Volume 93, Issue 72

Tuesday, February 8, 2000


U of T prof alleges racism

Research celebration attended by ministers

Grads in high demand

Budget awaits word from government on funds

Voting tops final forum

Pyramid schemes top campus crime



Budget awaits word from government on funds

By Stephanie Cesca
Gazette Staff

The university's plans for faculty budgets and the future of tuition rates were announced last week at a Board of Governor's meeting, which outlined Western's preliminary budget.

Greg Moran, VP-academic at Western, said although the preliminary budget recommends an initial two per cent budget reduction for faculties, the funding will virtually remain the same as last year due to other funds and programs.

The final budget will be announced sometime in March, after receiving word from the provincial government about operating grants and allowable tuition hikes, he said.

Kerry Delaney, spokesperson for the Ministry of Training, Colleges and Universities, said it is premature to speculate when the funds will be allocated to the province. "I don't have an exact date to give you yet," she said, explaining the funds for the Super Build Growth Fund, money set aside to complement the double cohort, have to be allocated first.

However, Moran said universities should have received word in December. "This is far too late to be hearing about tuition and grants."

The university is waiting to hear how high the provincial government says they can raise tuition, Moran said. "They give us a range within which we can set [tuition rates]," he said, adding the university ultimately decides if it needs to be raised at all.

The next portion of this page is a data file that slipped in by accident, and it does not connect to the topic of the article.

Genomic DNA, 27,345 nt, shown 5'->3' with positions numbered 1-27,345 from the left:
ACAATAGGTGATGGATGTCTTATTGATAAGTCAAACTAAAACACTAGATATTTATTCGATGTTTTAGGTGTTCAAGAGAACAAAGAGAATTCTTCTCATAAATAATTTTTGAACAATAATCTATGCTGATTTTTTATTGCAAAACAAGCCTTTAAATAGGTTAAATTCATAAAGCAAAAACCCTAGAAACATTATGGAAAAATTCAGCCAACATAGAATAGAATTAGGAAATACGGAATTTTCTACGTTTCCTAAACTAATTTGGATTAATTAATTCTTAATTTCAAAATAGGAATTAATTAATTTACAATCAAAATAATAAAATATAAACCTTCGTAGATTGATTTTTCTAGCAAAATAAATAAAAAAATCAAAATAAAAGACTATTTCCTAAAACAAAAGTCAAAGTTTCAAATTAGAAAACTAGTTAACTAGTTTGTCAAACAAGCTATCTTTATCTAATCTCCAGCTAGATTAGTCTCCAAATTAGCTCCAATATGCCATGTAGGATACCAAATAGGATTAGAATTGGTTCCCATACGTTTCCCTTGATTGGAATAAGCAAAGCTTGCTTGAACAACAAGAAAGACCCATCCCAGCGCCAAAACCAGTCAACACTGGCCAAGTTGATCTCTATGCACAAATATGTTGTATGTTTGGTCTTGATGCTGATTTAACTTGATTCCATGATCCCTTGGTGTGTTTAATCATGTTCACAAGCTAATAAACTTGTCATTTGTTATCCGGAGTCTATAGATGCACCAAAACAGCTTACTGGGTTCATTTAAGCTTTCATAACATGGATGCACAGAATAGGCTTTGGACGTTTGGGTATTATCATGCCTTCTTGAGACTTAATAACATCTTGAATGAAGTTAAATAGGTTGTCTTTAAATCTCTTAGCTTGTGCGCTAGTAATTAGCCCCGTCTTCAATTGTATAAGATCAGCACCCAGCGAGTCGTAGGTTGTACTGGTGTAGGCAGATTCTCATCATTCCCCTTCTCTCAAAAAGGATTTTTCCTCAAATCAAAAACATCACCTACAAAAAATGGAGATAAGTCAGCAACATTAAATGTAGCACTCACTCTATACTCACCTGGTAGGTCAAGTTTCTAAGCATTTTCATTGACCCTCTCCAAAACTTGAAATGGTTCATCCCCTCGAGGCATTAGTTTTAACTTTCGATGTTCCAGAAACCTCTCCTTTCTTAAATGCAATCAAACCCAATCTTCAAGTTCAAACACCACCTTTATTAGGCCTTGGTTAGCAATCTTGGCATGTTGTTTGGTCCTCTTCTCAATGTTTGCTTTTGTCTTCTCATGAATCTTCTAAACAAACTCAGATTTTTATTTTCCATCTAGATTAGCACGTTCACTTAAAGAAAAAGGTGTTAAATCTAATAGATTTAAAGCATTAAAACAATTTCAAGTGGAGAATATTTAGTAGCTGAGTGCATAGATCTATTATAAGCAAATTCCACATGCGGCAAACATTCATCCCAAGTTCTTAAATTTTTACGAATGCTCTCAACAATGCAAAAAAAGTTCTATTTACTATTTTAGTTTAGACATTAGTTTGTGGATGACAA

The last time the Ministry set the tuition range, Moran said, universities could raise tuition up to 10 per cent.

Although the possibility exists for tuition levels to go up, Moran said it is not definite at this point. "It all depends on the government." However, he said law students can expect to see a substantial tuition hike, moving the fees more akin to other law schools in the province.

He added, however, it was not plausible to consider a tuition freeze, considering the amount of underfunding from the government. "The problem for us, is it's not a solution to say 'let's freeze tuition' because it's going to affect the quality of one's education."

Still, University Students' Council president SzeJack Tan, who is expecting to meet with Moran later this week regarding tuition, said he plans to push for a freeze. Tan said Western's undergraduate students faced a 9.4 per cent tuition hike two years ago.

"I don't want to make any predictions right now," he said. "There's obviously a lot of factors affecting what's going to happen to fees."

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